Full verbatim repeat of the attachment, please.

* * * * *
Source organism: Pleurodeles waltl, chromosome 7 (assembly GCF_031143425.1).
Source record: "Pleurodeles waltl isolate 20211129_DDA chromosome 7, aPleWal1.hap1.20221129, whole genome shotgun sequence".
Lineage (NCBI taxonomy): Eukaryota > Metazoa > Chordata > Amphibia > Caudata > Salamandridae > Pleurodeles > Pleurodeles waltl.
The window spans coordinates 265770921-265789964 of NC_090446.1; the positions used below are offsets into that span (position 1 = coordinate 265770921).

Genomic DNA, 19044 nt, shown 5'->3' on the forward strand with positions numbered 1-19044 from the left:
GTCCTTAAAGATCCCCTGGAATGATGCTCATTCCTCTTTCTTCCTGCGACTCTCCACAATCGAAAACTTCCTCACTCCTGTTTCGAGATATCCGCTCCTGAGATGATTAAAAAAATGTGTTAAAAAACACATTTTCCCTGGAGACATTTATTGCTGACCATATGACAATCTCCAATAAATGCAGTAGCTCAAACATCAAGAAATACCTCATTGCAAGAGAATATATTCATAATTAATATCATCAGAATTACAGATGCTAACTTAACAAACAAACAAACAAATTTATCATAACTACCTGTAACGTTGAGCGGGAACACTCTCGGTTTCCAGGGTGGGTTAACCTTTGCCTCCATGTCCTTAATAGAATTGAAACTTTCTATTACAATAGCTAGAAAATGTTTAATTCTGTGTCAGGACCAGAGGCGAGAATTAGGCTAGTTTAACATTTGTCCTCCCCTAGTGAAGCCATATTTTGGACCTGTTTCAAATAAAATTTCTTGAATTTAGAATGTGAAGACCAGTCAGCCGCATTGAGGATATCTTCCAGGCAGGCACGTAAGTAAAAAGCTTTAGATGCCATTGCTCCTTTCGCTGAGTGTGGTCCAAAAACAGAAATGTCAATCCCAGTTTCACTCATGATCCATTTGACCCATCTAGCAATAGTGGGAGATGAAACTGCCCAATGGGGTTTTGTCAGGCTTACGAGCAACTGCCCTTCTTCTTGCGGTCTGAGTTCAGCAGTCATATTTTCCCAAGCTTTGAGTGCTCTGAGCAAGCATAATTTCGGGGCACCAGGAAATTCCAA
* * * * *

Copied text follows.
Source organism: Pleurodeles waltl, chromosome 7 (assembly GCF_031143425.1).
Source record: "Pleurodeles waltl isolate 20211129_DDA chromosome 7, aPleWal1.hap1.20221129, whole genome shotgun sequence".
Lineage (NCBI taxonomy): Eukaryota > Metazoa > Chordata > Amphibia > Caudata > Salamandridae > Pleurodeles > Pleurodeles waltl.
The window spans coordinates 265770921-265789964 of NC_090446.1; the positions used below are offsets into that span (position 1 = coordinate 265770921).

Genomic DNA, 19044 nt, shown 5'->3' on the forward strand with positions numbered 1-19044 from the left:
GTCCTTAAAGATCCCCTGGAATGATGCTCATTCCTCTTTCTTCCTGCGACTCTCCACAATCGAAAACTTCCTCACTCCTGTTTCGAGATATCCGCTCCTGAGATGATTAAAAAAATGTGTTAAAAAACACATTTTCCCTGGAGACATTTATTGCTGACCATATGACAATCTCCAATAAATGCAGTAGCTCAAACATCAAGAAATACCTCATTGCAAGAGAATATATTCATAATTAATATCATCAGAATTACAGATGCTAACTTAACAAACAAACAAACAAATTTATCATAACTACCTGTAACGTTGAGCGGGAACACTCTCGGTTTCCAGGGTGGGTTAACCTTTGCCTCCATGTCCTTAATAGAATTGAAACTTTCTATTACAATAGCTAGAAAATGTTTAATTCTGTGTCAGGACCAGAGGCGAGAATTAGGCTAGTTTAACATTTGTCCTCCCCTAGTGAAGCCATATTTTGGACCTGTTTCAAATAAAATTTCTTGAATTTAGAATGTGAAGACCAGTCAGCCGCATTGAGGATATCTTCCAGGCAGGCACGTAAGTAAAAAGCTTTAGATGCCATTGCTCCTTTCGCTGAGTGTGGTCCAAAAACAGAAATGTCAATCCCAGTTTCACTCATGATCCATTTGACCCATCTAGCAATAGTGGGAGATGAAACTGCCCAATGGGGTTTTGTCAGGCTTACGAGCAACTGCCCTTCTTCTTGCGGTCTGAGTTCAGCAGTCATATTTTCCCAAGCTTTGAGTGCTCTGAGCAAGCATAATTTCGGGGCACCAGGAAATTCCAA